The station’s shut, the grills down, and not a person in sight. Not even a taxi driver to urinate in a corner.


You come across the lockers, and you wonder if someone’s left children inside. It’s a recurring image, and I blame Ryu Murasaki and his Coin Locker Babies for planting it’s seed in my brain. There’s a film version in production now (if not already released) and the notes say that it’ll star Tadanobu Asano. After Ichii The Killer (directed by Takashi Miike) and what is one of my favourite films for watching over and over - Shark Skin Man and Peach Hip Girl - I can sort of see him in the story.


In 1994, when I was last in Japan, I was struck then by the large numbers of homeless living in Tokyo’s parks. It’s gotten no better, that was obvious.


I’d heard, as a youth, when my friend’s parents (nisei and sansei) went to Japan for the first time, about how the most amazing things would be thrown away. At night in Osaka you can find all sorts of treasure on the street. Vacuum clearners, rice cookers, microwaves, furniture..... Where do they all go? Can you furnish a dwelling fully from what’s left on the evening stoop?

There were tents on the streets, tucked in against the corners where no one would see them. Pots, plants, a chair, the accouterments of a life of some sort in many cases.


It wasn’t just the Bubble Economy. This has been around for quite some time, the marginals of Japanese society. A great opening scene in the Beat Takeshi classic Violent Cop, had a group of young thugs terrorizing an old tent dweller. And a classic anime, Tokyo Godfathers, makes play of similar material.


Hmmm……I should look into that. Did Violent Cop predate A Clockwork Orange?

Is there a Milk Bar in the neighbourhood?


But the dead zones only go on for so long in a modern city (at least for me, but then consider Murakami Haruki’s Hard Boiled Wonderland and the End of the World – with it’s grim parallel land of kappa), and soon you find yourself with life unfolding again.


A curry shop sparks the dark.


The lights get brighter, like flowers opening up, and the people come back into the picture, straggling into the small restaurants and bars.


By now I was closing on Namba, and the bright lights that never stop.


I’d had enough. This was a good point to head back to home.

Next: More Male Flesh and Thongs Than a Germany Beach Movie

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March 18 – More Male Flesh and Thongs Than a Germany Beach Movie

(that was too good a line on Scud’s part not to repeat)


This was one of the treats for us, and all credit (the good part) goes to Rona. She’d snagged us tickets to the Grand Championships being held at the Osaka Prefectural Gymnasium, which Rona and I had checked out a couple of days before.

Somewhere along the way, I’d made up my mind (what there is of it) that this was a chance to really immerse ourselves in sumo. Rona had advised that things wouldn’t really get going until the afternoon, but somehow that hadn’t really sunk in.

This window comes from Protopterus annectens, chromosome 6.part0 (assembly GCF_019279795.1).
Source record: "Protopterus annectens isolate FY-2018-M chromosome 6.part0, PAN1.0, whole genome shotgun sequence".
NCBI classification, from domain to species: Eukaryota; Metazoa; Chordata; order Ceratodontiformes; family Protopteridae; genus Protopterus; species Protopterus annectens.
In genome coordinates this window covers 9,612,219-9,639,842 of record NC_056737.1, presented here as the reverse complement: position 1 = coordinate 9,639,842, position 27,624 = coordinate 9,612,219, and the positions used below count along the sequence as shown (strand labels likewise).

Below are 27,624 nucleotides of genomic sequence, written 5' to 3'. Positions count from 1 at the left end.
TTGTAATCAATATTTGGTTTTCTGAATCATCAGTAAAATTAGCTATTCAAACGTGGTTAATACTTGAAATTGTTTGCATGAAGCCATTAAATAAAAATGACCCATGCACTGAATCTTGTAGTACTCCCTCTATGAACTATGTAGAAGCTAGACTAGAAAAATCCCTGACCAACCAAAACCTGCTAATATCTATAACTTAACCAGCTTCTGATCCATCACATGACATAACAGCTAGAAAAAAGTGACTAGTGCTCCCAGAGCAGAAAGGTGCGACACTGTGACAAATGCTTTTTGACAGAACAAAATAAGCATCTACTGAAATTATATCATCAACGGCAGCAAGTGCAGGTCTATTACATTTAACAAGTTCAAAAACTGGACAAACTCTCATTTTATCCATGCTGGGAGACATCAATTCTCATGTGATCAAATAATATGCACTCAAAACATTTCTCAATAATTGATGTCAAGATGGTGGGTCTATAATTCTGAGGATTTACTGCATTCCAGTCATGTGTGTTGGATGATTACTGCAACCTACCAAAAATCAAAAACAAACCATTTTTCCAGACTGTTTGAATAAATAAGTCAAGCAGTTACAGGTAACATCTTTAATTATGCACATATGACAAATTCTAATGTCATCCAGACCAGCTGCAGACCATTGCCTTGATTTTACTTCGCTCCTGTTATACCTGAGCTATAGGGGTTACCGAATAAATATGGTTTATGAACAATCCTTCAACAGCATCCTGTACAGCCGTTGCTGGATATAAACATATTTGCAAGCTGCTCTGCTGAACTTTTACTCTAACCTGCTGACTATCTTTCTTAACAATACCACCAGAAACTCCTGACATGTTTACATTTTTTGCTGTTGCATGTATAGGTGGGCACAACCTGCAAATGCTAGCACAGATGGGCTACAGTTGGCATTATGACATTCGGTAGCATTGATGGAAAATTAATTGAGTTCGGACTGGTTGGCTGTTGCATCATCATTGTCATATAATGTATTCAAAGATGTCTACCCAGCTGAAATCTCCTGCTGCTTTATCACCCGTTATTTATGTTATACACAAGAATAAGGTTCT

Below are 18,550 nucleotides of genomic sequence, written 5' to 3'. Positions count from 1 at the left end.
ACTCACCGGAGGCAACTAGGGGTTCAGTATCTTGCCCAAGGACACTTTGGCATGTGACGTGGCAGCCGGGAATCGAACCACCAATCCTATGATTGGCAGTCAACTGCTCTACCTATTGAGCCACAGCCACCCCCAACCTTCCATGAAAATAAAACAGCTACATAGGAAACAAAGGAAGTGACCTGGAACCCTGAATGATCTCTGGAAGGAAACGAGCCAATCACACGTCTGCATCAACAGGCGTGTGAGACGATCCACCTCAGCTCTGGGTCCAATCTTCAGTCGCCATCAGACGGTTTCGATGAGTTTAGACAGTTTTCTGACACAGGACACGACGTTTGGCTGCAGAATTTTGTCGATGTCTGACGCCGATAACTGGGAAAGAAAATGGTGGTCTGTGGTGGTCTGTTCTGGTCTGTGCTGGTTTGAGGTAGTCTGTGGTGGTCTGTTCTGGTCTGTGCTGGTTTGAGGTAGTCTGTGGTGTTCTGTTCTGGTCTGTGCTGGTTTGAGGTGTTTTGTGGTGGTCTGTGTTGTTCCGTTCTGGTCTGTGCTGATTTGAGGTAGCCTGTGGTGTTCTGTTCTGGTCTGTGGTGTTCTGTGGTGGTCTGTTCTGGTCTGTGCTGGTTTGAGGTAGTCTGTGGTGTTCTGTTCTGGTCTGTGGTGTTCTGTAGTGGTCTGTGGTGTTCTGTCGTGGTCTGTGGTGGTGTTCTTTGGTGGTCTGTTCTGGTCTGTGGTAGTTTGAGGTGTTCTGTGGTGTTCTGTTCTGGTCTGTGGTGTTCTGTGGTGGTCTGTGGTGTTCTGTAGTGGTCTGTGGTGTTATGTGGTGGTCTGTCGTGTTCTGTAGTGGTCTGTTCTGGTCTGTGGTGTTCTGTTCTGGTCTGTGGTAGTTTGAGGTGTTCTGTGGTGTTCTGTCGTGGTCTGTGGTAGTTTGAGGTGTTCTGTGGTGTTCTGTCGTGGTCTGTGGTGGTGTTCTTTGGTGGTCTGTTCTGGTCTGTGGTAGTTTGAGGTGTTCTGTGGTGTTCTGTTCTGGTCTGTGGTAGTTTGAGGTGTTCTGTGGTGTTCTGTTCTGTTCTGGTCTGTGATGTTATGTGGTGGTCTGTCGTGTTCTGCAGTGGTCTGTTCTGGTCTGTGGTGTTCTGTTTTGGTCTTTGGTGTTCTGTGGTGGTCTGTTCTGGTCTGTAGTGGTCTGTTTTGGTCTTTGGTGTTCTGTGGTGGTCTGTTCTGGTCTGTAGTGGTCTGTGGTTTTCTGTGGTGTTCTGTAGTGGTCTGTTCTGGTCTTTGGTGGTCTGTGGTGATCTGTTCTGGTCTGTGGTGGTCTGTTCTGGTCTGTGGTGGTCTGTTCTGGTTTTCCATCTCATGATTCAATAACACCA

The sumo began at around 9, but we weren’t there for the very beginning. Instead, we’d been drawn a little aside by a nearby shrine with a great set of teeth.


This sidetrip used up about an hour, at which point we decided we really needed to get inside the gym.

“What do you mean “we”?”, said the boy.

Once seated, we could see what Rona meant by “it doesn’t get going until later”.






……..“kind of empty” would sum it up pretty well.

Still, this gave us plenty of opportunity to worm our way down to ringside and getter a better view of the action. The right leg up, the left leg up, the slapping the wrestlers go through, the ceremonial squatting, and the ref in their somber black clothing taking a break from time to time to get a smoke.

I didn’t come to this with much knowledge of sumo, other than what I’d seen at a Hawaiian friend’s place. I knew it involved very large men pushing each other. And there was rice and salt involved.

I hadn’t realized that there were no weight classes, and some of the fights looked, at first, to be quite mismatched.

But, more often than not, the smaller guys (at least in this, the introductory session) were able often to evade the larger fighters, and get them to lose their balance.

And there’s a lot of face pushing.

There may not be a lot of people in the stands, but they were vocal. One girl was obviously there supporting a particular group, and she would yell out encouragement from her box, a blanket drawn up around her for warmth, and a box of pastries.

At the boxes you could see paper shopping bags neatly laid out. These were the prepared set lunches that we’d notice a couple of days earlier.


It was fun to watch. The bouts are quick, and the ceremonial that goes on before the fight is pretty cut and dried, not the drawn out dance/warmup that you’ll see with Muay Thai.


There are a few cases of people crashing out of the ring (one of which involved both fighters, and the judges had to confer to decide on the winner), but there’s not the sort of mayhem you see in Korean ssireum, where it seems like every fight ends with two guys unconscious on the concrete outside of the rim.


That’s not to say it was all kindness and light. One fellow went down wrong on the edge of the ring, and it looked like his back was badly done in. The traditional paramedics were there quickly enough, and dealt with things by throwing salt on the ring where he’d been hurt.